There are overlooked possibilities for the Airbus A330-800 and A330-900 New Engine Options.
What, you may ask, are these?
The A330neo might give new life to the poor-selling A330-200F program and, perhaps more importantly better position Airbus to compete for the next round of the USAF Air Force Tanker competition, the KC-Y program.
KC-Y is the follow-on to the KC-X intended to replace the aging fleet of Boeing KC-135s. After a leasing-procurement scandal that sent a USAF officer and the Boeing chief financial officer to jail and a bungled Round Two in which the USAF changed the rules of the specifications without telling Boeing (and resulting in a win for Northrop Grumman/EADS), Boeing won Round Three for the 767-based KC-46A, for 179 airplanes.
The USAF plan was to hold a second procurement for an additional round of new tankers. The assumption by many has been that the KC-X winner would be the KC-Y provider. Not so fast, however. A competition is all but certain.
One key point, other than price in which Boeing underbid EADS by 10%, was the operational cost driven by fuel consumption. Boeing claimed its 767-200ER-based KC-X had 24% better fuel burn, based on US Department of Transportation data, than the EADS-offered Airbus A330-200-based tanker. Airbus always disputed this figure, claiming the difference was 6%. Regardless, the 767 did burn less fuel.
An A330-800neo is claimed by Airbus to have 14% lower fuel burn than the current A330-200. (We will be performing our own analysis.) We don’t know that the Airbus figure is correct but we highly doubt the Boeing claim, in large part because it’s based on DOT 41 data that is inherently flawed, and in part because if the A332 was 24% worse than the 767, nobody would buy the airplane—and the 767 wouldn’t have been driven out of business by the A330.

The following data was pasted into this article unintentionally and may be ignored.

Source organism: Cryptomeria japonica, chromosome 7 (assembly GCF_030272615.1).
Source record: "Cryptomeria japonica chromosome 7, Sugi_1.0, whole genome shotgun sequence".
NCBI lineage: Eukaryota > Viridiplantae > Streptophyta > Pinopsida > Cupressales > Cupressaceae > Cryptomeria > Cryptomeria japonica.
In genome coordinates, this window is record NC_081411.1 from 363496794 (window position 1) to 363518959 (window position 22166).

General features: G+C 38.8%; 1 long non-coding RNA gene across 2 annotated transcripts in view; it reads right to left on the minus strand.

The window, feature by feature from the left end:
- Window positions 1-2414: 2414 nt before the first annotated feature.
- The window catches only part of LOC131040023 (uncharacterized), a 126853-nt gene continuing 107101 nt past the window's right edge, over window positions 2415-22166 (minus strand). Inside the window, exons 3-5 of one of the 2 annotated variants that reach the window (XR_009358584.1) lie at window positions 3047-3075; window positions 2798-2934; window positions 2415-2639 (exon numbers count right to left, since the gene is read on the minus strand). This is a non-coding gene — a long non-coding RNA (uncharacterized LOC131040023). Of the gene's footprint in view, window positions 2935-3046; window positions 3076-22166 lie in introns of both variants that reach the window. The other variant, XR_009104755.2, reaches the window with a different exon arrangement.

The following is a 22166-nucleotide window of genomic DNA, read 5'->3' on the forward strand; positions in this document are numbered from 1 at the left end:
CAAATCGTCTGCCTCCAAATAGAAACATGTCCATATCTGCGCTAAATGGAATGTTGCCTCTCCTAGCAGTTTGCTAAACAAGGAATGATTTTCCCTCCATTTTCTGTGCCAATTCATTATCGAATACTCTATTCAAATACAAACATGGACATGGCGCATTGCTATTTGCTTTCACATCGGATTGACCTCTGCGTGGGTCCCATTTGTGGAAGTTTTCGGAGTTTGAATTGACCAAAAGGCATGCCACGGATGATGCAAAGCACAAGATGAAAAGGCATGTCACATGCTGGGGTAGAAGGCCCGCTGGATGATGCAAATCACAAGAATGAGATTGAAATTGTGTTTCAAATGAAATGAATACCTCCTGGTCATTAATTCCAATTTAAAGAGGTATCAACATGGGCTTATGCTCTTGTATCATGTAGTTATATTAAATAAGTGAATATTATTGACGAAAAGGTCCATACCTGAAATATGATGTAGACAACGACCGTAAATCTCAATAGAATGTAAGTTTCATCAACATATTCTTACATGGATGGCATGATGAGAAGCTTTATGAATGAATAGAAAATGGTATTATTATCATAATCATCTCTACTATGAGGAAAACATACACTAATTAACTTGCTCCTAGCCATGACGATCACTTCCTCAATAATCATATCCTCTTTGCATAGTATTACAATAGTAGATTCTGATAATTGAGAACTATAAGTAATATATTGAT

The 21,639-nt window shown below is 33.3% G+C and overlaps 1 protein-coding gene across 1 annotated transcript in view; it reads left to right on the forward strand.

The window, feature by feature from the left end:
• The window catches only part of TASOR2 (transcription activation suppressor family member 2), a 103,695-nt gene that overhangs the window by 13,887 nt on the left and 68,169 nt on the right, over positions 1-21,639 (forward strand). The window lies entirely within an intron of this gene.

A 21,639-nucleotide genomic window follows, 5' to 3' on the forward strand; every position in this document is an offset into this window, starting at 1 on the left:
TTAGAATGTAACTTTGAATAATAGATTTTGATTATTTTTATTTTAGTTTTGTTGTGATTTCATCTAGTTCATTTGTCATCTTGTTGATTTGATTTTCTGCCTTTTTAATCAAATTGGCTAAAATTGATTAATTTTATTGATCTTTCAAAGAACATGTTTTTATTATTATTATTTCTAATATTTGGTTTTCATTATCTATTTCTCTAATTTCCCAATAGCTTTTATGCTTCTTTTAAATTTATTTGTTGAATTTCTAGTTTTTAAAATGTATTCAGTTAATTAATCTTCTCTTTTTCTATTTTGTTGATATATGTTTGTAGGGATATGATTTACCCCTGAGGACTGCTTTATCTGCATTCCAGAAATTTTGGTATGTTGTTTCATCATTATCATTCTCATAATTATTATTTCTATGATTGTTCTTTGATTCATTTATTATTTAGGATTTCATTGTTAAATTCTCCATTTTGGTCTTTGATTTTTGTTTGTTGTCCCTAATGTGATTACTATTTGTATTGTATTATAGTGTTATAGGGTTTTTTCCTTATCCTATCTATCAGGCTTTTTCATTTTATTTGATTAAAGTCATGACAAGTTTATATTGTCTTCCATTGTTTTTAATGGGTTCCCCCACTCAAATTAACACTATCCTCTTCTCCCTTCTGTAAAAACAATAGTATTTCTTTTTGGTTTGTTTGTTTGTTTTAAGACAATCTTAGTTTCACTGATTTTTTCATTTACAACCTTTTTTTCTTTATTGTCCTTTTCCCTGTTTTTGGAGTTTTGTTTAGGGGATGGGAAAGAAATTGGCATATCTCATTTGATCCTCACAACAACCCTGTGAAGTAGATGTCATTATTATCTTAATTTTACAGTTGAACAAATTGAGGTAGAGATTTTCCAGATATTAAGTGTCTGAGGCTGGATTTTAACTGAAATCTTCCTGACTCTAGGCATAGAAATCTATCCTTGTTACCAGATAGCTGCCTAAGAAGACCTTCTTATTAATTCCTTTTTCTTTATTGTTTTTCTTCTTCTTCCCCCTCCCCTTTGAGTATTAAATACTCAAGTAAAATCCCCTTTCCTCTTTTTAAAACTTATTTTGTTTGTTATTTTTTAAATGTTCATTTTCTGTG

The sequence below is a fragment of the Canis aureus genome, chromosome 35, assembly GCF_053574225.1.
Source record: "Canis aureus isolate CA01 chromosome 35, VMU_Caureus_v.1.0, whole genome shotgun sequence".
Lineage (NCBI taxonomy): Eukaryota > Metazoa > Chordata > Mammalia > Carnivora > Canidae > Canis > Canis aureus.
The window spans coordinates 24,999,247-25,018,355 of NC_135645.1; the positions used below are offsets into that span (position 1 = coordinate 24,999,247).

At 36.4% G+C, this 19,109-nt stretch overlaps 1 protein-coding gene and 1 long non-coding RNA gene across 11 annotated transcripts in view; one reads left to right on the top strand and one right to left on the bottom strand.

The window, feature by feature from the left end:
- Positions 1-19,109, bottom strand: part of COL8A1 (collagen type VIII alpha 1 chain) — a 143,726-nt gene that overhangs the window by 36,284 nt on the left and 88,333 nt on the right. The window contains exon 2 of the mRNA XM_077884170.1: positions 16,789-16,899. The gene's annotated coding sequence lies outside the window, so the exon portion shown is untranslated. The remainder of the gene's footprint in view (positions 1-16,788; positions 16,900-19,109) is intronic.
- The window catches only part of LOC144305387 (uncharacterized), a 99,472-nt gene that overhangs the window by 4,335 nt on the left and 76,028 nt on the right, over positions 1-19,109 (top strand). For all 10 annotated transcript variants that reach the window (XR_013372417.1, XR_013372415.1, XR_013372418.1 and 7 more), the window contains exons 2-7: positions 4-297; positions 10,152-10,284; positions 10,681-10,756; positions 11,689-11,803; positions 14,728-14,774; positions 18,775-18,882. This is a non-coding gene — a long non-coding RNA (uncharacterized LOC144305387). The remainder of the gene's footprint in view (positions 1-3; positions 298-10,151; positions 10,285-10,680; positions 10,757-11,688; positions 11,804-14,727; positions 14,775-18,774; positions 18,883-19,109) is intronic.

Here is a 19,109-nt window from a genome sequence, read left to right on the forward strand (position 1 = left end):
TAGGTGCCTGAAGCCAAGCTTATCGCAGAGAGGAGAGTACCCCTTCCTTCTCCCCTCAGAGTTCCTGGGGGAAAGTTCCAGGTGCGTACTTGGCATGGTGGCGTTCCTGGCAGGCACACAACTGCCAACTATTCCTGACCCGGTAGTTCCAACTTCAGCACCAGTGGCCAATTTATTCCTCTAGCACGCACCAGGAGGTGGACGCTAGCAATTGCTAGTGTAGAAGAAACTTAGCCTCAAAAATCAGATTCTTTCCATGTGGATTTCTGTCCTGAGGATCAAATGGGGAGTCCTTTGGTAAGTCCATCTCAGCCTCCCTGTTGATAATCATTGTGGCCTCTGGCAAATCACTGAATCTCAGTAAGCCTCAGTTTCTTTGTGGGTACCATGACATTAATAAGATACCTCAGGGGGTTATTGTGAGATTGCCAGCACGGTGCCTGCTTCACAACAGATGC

The A330-800 will make a more compelling offering on economics for the next round. Working against a new Airbus bid will be the Rolls-Royce engines, the Trent 7000. The KC-330 proposal would have used GE CF6 engines, and foreign vs domestic sourcing was a major political football during the Round Three competition.
The final round, the KC-Z, will be to replace theMcDonnell Douglas KC-10, based on the commercial DC-10, at which time Boeing is expected to offer the 777.
As for the potential of breathing new life into the A330F program, market sources told Leeham Co. that the cost-benefit of the A330-200F didn’t pan out for a new-build, main-deck freighter of its specifications and capabilities. A more fuel efficient version might give the program new life, these market sources suggest.
But it all depends on the global demand for freight. Boeing’s new-build, main-deck 747-8F and 777-200LRF have been struggling for sales the last couple of years. Boeing forecasts sufficient demand, beginning in 2016-17, for three new main-deck freighters a month (and claims these will be its airplanes).
A more efficient A330-800F, with a purported double-digit improvement in fuel efficiency, may or may not gain new traction for this program.